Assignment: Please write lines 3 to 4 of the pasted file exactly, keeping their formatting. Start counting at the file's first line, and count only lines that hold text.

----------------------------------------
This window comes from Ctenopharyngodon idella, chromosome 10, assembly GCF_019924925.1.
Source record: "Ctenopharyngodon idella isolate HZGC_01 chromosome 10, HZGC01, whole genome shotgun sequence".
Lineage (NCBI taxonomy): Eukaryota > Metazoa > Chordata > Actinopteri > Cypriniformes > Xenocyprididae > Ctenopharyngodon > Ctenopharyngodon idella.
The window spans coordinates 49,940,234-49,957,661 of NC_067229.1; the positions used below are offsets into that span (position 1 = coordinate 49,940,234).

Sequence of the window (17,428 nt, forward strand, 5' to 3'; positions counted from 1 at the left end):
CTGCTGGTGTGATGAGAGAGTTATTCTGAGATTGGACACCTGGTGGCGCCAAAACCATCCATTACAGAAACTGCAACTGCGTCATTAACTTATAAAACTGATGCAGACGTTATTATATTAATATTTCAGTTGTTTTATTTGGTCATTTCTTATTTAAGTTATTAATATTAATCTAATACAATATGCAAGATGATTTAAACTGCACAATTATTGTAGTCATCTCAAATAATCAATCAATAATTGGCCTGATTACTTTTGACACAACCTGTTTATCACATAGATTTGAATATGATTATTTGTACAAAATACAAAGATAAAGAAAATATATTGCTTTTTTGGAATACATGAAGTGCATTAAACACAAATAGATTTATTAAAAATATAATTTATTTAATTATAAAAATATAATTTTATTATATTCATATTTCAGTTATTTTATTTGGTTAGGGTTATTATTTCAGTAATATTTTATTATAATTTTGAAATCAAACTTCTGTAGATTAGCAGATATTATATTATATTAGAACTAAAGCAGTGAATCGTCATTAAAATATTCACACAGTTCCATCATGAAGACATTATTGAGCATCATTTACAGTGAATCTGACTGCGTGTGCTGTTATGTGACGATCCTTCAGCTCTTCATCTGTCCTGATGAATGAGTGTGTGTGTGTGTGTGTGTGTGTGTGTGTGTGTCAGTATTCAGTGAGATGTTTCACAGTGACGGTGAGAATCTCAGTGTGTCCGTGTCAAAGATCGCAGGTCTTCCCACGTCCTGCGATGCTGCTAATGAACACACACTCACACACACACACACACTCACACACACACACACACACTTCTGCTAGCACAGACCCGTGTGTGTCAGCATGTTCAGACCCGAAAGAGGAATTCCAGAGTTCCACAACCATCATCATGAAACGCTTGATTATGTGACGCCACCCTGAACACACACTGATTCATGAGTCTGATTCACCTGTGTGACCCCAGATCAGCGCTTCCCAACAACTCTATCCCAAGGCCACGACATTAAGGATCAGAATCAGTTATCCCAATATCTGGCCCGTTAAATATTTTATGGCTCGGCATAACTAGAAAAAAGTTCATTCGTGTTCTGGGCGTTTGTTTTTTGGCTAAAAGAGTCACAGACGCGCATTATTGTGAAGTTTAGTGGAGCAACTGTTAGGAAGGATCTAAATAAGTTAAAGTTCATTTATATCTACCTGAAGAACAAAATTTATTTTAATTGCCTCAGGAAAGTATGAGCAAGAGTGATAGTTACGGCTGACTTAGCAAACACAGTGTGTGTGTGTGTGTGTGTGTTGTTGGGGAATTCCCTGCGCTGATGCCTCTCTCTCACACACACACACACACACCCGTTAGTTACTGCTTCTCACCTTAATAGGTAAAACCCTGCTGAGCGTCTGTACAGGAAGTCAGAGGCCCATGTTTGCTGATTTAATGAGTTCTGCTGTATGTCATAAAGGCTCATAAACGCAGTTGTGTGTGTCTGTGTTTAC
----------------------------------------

Lineage (NCBI taxonomy): Eukaryota > Metazoa > Chordata > Actinopteri > Cypriniformes > Xenocyprididae > Ctenopharyngodon > Ctenopharyngodon idella.
The window spans coordinates 49,940,234-49,957,661 of NC_067229.1; the positions used below are offsets into that span (position 1 = coordinate 49,940,234).